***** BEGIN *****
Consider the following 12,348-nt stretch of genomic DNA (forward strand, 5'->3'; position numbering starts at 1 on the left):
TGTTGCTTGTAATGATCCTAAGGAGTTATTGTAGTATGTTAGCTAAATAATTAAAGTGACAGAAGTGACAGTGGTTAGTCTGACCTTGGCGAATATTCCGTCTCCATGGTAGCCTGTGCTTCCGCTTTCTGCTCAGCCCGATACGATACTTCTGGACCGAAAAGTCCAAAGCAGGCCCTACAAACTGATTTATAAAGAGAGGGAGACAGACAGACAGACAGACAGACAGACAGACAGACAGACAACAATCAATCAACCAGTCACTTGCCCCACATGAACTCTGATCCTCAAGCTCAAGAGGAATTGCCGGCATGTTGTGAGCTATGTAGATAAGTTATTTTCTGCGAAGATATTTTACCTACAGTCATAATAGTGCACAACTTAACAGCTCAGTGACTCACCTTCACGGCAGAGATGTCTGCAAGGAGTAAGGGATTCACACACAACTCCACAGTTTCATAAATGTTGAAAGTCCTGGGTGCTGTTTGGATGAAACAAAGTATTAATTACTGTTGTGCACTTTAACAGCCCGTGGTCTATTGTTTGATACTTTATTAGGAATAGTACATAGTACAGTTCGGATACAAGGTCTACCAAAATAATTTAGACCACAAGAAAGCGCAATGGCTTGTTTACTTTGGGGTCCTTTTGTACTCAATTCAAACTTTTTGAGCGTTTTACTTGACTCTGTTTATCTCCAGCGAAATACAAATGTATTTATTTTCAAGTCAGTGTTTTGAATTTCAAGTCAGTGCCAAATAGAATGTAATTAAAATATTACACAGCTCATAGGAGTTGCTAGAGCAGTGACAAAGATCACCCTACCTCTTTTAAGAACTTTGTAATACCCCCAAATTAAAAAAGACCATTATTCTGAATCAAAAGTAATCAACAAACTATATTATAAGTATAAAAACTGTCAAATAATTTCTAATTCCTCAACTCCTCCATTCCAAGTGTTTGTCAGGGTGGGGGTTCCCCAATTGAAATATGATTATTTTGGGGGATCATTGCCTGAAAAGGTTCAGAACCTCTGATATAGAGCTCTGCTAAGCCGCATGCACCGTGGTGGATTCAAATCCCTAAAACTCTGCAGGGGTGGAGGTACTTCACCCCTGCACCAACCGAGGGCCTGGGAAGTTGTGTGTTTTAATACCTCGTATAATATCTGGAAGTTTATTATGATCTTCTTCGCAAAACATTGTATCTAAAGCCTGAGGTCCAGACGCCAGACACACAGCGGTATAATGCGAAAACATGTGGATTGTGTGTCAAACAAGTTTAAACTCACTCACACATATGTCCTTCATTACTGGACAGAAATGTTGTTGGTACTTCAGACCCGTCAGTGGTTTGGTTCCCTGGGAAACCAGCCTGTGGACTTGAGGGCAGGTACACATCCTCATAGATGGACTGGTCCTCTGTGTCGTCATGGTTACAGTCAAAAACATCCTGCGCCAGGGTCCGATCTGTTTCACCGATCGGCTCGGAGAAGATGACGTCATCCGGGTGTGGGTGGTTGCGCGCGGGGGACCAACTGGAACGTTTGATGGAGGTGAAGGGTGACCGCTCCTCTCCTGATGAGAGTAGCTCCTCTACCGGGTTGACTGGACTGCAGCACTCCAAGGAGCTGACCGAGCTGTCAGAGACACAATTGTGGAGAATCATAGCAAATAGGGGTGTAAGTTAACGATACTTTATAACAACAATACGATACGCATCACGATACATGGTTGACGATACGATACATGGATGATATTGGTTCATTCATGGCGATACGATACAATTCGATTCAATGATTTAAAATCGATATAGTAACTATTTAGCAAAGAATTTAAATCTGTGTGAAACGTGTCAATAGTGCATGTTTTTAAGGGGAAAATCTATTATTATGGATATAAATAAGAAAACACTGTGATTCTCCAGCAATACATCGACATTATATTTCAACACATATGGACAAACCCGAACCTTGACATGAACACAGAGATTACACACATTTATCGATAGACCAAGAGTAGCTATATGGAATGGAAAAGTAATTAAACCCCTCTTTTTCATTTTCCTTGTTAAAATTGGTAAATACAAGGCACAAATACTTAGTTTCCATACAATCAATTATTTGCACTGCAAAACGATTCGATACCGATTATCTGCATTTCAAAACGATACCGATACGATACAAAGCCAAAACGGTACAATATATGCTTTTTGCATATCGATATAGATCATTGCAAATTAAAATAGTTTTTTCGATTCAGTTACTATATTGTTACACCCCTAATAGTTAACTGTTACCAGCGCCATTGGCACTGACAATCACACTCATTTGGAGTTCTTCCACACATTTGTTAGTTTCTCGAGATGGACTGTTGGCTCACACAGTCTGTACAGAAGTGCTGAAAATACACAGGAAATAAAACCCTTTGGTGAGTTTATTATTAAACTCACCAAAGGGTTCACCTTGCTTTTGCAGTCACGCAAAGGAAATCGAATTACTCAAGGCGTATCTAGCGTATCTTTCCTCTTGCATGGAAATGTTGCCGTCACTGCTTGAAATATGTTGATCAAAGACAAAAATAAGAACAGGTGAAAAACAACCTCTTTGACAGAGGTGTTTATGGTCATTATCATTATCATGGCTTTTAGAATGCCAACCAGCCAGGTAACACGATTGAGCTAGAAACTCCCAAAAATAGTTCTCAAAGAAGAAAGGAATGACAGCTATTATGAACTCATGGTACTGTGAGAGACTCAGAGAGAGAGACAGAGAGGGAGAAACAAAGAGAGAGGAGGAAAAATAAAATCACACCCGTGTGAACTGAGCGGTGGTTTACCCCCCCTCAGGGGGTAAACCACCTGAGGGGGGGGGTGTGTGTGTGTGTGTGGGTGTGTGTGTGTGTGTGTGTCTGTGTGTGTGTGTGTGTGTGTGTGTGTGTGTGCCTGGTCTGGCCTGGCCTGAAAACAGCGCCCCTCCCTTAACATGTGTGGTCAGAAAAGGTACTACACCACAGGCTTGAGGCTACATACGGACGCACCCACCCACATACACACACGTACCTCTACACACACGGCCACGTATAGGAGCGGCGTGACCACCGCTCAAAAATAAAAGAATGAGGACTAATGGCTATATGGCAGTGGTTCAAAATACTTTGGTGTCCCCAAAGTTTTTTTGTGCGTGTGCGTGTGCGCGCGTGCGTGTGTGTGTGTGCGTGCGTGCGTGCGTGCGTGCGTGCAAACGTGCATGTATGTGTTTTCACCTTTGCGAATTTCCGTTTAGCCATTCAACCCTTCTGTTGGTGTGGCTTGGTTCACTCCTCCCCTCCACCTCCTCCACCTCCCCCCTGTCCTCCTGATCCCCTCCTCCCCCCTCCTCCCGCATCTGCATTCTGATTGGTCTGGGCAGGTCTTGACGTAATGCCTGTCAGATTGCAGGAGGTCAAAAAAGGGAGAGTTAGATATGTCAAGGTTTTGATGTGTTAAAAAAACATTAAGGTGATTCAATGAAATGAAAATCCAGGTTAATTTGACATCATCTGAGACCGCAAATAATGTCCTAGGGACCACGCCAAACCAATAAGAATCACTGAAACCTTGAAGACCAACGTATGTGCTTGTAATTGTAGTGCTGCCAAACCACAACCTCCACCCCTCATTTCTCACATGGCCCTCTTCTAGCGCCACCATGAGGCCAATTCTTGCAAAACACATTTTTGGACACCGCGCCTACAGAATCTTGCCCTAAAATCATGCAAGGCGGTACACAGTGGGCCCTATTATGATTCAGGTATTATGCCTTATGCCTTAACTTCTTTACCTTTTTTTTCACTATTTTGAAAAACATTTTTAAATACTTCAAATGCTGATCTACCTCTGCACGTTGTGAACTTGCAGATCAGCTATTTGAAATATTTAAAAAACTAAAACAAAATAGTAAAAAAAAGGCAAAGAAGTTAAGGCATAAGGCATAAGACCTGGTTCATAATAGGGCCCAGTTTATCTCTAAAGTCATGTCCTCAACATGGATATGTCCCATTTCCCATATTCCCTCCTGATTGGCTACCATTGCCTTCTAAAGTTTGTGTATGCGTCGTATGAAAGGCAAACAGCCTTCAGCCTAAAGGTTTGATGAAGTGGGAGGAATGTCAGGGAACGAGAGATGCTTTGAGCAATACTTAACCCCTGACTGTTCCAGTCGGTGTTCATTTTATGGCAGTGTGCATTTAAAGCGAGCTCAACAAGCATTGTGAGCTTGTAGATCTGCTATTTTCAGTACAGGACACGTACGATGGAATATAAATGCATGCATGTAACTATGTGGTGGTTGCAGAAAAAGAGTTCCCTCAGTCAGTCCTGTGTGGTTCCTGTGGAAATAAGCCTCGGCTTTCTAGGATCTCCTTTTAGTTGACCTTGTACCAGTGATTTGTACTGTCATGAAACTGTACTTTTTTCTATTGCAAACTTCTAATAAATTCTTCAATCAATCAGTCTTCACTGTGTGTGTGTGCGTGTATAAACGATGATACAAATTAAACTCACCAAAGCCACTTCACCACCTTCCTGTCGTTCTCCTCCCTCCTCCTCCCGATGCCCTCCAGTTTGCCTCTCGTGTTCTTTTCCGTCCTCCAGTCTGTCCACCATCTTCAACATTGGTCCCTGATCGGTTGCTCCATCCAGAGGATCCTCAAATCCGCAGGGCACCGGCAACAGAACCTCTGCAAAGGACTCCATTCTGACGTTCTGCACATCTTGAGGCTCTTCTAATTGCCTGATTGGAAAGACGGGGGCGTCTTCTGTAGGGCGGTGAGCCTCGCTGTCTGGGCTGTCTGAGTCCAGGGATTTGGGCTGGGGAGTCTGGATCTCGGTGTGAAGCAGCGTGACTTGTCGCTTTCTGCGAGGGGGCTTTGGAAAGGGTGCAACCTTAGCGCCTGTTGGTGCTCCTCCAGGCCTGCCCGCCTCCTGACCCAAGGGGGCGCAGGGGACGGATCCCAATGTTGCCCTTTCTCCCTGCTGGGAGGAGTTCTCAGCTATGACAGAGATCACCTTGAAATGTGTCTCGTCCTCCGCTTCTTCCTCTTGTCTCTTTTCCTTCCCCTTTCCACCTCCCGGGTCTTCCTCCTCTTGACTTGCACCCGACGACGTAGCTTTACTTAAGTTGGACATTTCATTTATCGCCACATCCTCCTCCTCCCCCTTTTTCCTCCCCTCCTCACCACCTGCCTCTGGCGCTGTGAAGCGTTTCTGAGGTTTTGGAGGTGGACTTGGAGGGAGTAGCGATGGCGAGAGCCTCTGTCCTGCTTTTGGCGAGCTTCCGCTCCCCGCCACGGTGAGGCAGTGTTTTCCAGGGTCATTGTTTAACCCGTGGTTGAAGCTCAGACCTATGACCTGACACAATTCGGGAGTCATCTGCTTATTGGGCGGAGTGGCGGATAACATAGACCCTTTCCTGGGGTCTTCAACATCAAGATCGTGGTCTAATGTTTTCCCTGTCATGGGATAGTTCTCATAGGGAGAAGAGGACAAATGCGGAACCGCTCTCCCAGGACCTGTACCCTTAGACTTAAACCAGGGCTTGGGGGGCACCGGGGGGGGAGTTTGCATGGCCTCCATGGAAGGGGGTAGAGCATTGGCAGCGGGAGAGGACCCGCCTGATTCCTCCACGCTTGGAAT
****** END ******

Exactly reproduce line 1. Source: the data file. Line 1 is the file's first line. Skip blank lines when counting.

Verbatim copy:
Consider the following 12,348-nt stretch of genomic DNA (forward strand, 5'->3'; position numbering starts at 1 on the left):